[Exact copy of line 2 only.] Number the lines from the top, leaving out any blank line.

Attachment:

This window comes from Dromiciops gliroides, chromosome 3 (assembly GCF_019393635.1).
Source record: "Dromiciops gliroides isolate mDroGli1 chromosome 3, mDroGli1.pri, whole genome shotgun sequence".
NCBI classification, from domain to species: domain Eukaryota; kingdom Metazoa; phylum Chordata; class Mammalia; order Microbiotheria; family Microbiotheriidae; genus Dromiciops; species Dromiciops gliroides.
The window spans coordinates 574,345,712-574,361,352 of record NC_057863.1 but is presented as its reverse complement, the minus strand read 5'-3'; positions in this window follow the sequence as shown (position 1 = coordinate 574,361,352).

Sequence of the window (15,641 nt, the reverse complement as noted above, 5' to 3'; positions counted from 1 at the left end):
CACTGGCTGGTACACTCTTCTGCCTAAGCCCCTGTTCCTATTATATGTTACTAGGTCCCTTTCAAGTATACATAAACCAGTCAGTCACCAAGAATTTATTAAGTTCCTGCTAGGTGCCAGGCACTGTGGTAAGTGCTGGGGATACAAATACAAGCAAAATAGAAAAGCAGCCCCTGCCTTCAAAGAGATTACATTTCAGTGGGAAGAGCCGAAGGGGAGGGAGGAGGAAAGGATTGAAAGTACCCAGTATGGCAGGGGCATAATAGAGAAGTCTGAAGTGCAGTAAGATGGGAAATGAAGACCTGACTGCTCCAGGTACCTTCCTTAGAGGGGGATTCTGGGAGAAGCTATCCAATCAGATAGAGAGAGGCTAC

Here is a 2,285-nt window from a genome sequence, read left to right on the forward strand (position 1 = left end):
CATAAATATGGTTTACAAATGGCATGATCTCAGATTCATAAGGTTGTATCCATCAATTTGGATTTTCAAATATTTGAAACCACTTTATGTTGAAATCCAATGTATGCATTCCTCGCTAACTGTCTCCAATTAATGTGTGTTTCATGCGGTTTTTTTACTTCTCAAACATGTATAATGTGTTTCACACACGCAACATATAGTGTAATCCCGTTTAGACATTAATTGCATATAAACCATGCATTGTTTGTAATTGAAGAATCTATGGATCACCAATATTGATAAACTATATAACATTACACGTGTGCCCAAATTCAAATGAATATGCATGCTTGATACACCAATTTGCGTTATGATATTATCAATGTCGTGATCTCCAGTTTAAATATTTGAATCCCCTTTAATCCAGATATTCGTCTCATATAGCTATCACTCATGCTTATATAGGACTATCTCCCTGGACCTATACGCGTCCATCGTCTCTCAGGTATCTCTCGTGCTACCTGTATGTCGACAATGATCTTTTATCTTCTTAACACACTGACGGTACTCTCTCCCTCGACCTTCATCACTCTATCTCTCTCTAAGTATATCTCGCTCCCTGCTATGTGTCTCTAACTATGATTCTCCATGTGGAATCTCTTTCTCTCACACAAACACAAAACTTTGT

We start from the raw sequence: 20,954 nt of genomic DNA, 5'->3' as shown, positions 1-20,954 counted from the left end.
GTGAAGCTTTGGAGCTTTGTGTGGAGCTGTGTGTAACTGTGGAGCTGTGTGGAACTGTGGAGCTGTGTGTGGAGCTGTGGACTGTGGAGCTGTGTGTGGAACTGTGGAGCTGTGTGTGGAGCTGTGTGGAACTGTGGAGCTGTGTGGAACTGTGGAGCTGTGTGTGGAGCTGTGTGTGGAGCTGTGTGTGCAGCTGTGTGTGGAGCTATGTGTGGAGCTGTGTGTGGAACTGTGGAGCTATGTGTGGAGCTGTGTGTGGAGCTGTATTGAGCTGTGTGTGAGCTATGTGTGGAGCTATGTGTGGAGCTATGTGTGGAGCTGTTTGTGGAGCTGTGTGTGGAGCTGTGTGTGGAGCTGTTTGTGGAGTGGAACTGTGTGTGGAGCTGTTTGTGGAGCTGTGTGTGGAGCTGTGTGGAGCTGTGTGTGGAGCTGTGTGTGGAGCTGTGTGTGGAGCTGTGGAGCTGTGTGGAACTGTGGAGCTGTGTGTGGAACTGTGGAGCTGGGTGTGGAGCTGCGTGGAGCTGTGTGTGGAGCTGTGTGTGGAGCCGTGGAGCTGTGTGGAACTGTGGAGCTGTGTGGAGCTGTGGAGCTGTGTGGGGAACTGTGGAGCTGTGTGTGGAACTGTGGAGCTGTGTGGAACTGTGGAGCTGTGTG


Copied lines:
Source record: "Dromiciops gliroides isolate mDroGli1 chromosome 3, mDroGli1.pri, whole genome shotgun sequence".